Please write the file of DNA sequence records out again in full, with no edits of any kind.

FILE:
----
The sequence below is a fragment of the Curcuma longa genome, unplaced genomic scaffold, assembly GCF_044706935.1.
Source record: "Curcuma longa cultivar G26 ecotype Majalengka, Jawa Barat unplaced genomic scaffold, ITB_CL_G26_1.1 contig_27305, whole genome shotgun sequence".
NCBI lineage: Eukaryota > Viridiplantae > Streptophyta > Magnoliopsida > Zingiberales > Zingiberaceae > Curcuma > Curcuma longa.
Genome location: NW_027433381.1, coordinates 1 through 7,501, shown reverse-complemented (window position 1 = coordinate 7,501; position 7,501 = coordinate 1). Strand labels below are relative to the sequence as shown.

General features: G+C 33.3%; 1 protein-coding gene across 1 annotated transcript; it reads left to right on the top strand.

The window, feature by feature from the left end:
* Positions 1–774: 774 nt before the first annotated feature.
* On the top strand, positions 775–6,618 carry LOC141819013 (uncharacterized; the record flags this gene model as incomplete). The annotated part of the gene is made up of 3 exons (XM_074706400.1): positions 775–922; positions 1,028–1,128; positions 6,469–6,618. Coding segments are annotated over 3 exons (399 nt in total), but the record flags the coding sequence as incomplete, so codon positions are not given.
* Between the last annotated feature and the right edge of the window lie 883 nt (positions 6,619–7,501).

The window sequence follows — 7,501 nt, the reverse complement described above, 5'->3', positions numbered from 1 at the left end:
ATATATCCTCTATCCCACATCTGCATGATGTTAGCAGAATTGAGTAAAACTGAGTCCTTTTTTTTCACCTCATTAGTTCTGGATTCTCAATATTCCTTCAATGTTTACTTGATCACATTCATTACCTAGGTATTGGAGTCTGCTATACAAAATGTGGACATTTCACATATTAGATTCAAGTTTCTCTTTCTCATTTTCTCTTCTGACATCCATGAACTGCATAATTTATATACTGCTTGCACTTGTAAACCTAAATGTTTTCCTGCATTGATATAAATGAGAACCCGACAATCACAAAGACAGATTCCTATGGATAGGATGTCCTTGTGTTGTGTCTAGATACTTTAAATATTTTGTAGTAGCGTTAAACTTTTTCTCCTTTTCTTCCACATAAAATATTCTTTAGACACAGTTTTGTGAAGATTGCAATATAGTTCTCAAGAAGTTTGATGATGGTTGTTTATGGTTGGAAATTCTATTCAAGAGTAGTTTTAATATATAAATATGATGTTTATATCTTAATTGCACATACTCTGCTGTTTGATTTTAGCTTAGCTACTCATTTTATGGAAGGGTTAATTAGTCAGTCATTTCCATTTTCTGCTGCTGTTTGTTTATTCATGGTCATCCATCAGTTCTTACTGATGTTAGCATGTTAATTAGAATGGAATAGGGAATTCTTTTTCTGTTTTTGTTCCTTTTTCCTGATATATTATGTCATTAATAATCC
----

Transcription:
The sequence below is a fragment of the Curcuma longa genome, unplaced genomic scaffold, assembly GCF_044706935.1.
Source record: "Curcuma longa cultivar G26 ecotype Majalengka, Jawa Barat unplaced genomic scaffold, ITB_CL_G26_1.1 contig_27305, whole genome shotgun sequence".
NCBI lineage: Eukaryota > Viridiplantae > Streptophyta > Magnoliopsida > Zingiberales > Zingiberaceae > Curcuma > Curcuma longa.
Genome location: NW_027433381.1, coordinates 1 through 7,501, shown reverse-complemented (window position 1 = coordinate 7,501; position 7,501 = coordinate 1). Strand labels below are relative to the sequence as shown.

General features: G+C 33.3%; 1 protein-coding gene across 1 annotated transcript; it reads left to right on the top strand.

The window, feature by feature from the left end:
* Positions 1–774: 774 nt before the first annotated feature.
* On the top strand, positions 775–6,618 carry LOC141819013 (uncharacterized; the record flags this gene model as incomplete). The annotated part of the gene is made up of 3 exons (XM_074706400.1): positions 775–922; positions 1,028–1,128; positions 6,469–6,618. Coding segments are annotated over 3 exons (399 nt in total), but the record flags the coding sequence as incomplete, so codon positions are not given.
* Between the last annotated feature and the right edge of the window lie 883 nt (positions 6,619–7,501).

The window sequence follows — 7,501 nt, the reverse complement described above, 5'->3', positions numbered from 1 at the left end:
ATATATCCTCTATCCCACATCTGCATGATGTTAGCAGAATTGAGTAAAACTGAGTCCTTTTTTTTCACCTCATTAGTTCTGGATTCTCAATATTCCTTCAATGTTTACTTGATCACATTCATTACCTAGGTATTGGAGTCTGCTATACAAAATGTGGACATTTCACATATTAGATTCAAGTTTCTCTTTCTCATTTTCTCTTCTGACATCCATGAACTGCATAATTTATATACTGCTTGCACTTGTAAACCTAAATGTTTTCCTGCATTGATATAAATGAGAACCCGACAATCACAAAGACAGATTCCTATGGATAGGATGTCCTTGTGTTGTGTCTAGATACTTTAAATATTTTGTAGTAGCGTTAAACTTTTTCTCCTTTTCTTCCACATAAAATATTCTTTAGACACAGTTTTGTGAAGATTGCAATATAGTTCTCAAGAAGTTTGATGATGGTTGTTTATGGTTGGAAATTCTATTCAAGAGTAGTTTTAATATATAAATATGATGTTTATATCTTAATTGCACATACTCTGCTGTTTGATTTTAGCTTAGCTACTCATTTTATGGAAGGGTTAATTAGTCAGTCATTTCCATTTTCTGCTGCTGTTTGTTTATTCATGGTCATCCATCAGTTCTTACTGATGTTAGCATGTTAATTAGAATGGAATAGGGAATTCTTTTTCTGTTTTTGTTCCTTTTTCCTGATATATTATGTCATTAATAATCC